Bex Schmelzel is looking forward to the day that Recycle Island will no longer take over the tiny kitchen in their Capitol Hill apartment.
Schmelzel’s apartment building does not provide recycling. Recycle Island is what Schmelzel and their partner call the pile of recyclables they store until a friend — who works at a recycling center in Boulder — can pick up the recyclables and drop them off.
“It’s such a relief when we can get rid of it,” Schmelzel said.
They added that when there are months that go by before the friend is able to help with their recyclables, Recycle Island has, at times, reached about two-by-two feet or more.
“I don’t like the idea of being wasteful,” Schmelzel said. “I literally feel bad in my heart for being wasteful.”
But until Schmelzel’s apartment complex starts offering recycling, there’s little that they can do except let Recycle Island pile up. Schmelzel works at a school and is attending graduate school at the University of Denver so they are not able to afford other sustainable options such as refill shops.
Thankfully for Schmelzel, Ballot Measure 306, known as Waste No More, passed in November with nearly a 71% yes vote. This law requires all buildings in Denver, like Schmelzel’s apartment building, to provide access to recycling.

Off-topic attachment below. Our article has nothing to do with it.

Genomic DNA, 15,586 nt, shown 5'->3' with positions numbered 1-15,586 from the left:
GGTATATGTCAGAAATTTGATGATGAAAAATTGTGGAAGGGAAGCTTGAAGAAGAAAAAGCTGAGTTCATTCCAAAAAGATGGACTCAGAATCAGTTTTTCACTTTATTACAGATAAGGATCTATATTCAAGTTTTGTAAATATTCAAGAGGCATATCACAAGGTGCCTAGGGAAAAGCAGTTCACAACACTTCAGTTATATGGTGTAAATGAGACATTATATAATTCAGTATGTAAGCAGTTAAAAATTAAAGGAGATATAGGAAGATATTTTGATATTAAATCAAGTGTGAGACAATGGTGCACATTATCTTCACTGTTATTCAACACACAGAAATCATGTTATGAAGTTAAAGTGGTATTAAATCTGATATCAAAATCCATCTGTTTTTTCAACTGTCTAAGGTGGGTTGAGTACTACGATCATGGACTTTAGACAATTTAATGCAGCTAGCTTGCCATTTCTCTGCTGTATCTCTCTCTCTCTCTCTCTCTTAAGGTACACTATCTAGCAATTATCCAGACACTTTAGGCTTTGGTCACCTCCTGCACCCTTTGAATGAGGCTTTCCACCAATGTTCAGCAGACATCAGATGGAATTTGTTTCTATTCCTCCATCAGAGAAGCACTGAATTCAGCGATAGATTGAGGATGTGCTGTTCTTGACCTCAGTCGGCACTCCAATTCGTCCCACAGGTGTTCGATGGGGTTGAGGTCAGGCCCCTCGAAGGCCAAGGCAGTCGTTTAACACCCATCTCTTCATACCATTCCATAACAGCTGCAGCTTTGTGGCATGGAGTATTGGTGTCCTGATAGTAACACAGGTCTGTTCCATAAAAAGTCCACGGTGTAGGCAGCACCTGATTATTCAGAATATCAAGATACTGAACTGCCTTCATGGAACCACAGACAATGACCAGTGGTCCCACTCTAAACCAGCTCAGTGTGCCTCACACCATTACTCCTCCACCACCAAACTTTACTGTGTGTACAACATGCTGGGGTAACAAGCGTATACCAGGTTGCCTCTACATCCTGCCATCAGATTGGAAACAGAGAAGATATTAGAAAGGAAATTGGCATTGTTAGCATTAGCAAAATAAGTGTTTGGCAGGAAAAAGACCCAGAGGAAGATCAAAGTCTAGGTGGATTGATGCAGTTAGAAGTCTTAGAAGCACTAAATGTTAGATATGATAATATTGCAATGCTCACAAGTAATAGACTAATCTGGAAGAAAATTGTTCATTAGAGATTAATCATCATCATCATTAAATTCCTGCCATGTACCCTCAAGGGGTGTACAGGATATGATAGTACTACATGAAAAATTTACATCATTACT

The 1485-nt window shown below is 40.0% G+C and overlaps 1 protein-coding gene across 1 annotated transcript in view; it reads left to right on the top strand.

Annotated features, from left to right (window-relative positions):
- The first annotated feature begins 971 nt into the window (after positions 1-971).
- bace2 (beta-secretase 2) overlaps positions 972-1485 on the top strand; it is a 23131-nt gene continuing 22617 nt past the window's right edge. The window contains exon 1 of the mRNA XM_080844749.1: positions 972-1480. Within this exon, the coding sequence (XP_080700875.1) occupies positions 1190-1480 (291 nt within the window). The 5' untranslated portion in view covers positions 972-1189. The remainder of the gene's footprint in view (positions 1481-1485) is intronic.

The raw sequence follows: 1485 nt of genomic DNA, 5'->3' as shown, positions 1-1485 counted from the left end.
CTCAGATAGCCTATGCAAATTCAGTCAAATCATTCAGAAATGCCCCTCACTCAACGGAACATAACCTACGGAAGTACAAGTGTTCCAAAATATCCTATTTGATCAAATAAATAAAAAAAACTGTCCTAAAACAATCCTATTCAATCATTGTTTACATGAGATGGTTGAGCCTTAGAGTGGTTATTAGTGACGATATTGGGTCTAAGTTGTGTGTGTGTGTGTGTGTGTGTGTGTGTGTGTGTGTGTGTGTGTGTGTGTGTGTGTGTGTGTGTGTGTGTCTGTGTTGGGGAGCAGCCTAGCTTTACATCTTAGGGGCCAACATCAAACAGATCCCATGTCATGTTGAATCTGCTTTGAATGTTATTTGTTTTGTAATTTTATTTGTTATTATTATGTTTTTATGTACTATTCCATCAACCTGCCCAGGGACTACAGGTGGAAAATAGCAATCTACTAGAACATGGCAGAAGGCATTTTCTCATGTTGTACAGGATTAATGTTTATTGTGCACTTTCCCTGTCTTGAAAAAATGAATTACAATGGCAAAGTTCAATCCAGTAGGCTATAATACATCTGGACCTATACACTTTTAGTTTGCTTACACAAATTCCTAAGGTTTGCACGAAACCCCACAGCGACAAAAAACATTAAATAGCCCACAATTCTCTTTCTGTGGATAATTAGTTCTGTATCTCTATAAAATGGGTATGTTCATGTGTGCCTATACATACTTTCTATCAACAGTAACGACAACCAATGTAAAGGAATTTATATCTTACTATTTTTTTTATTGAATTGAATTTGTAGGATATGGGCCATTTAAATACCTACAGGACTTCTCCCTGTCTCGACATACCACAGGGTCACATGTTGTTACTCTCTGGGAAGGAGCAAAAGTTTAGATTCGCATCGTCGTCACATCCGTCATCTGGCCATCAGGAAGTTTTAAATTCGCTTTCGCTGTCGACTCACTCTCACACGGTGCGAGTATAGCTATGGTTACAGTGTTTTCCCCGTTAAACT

Schmelzel hopes the Waste No More initiative will reframe how people think about recycling.
“It’s a good measure,” they said. “We want to be able to recycle.”
Still, it could be a number of months before Denver residents see any changes.
Denver is on the path to `Waste No More’
Ean Tafoya, a candidate for mayor who served as co-director of the Waste No More campaign, and his colleagues worked on the measure for two years. In 2016, Tafoya was petitioning for the Denver Green Roof Initiative — which voters passed in 2017 and is now known as the Green Buildings Ordinance — when he discovered that Denver residents actually had a greater interest in access to recycling.
So, he and a team went to work to start writing the Waste No More initiative in 2020 and collected more than 11,000 signatures to get Waste No More on the ballot. They missed the deadline for the 2021 election, but knowing Denver residents cared about access to recycling, Tafoya and his team continued their work to ensure it was on the November 2022 ballot.
“There has been a delay in (the) climate action that science is asking for, and my generation is crying for,” Tafoya said. “It is clear from the vote of the Denver public, this is what we want.”
He added that Waste No More has the potential to make a significant impact on the local environment.
According to the most recent numbers available, Denver is sending about 75% of its waste to landfill. These numbers, which are from 2021, demonstrate that Denver’s diversion rate — the amount of material that is not sent to landfill — is at 25.7%. For comparison, the Boulder County Sustainability website reports its diversion rate is 35%, and the 2021 Fort Collins Waste Reduction & Recycling Report states its diversion rate was 55.5% for that year.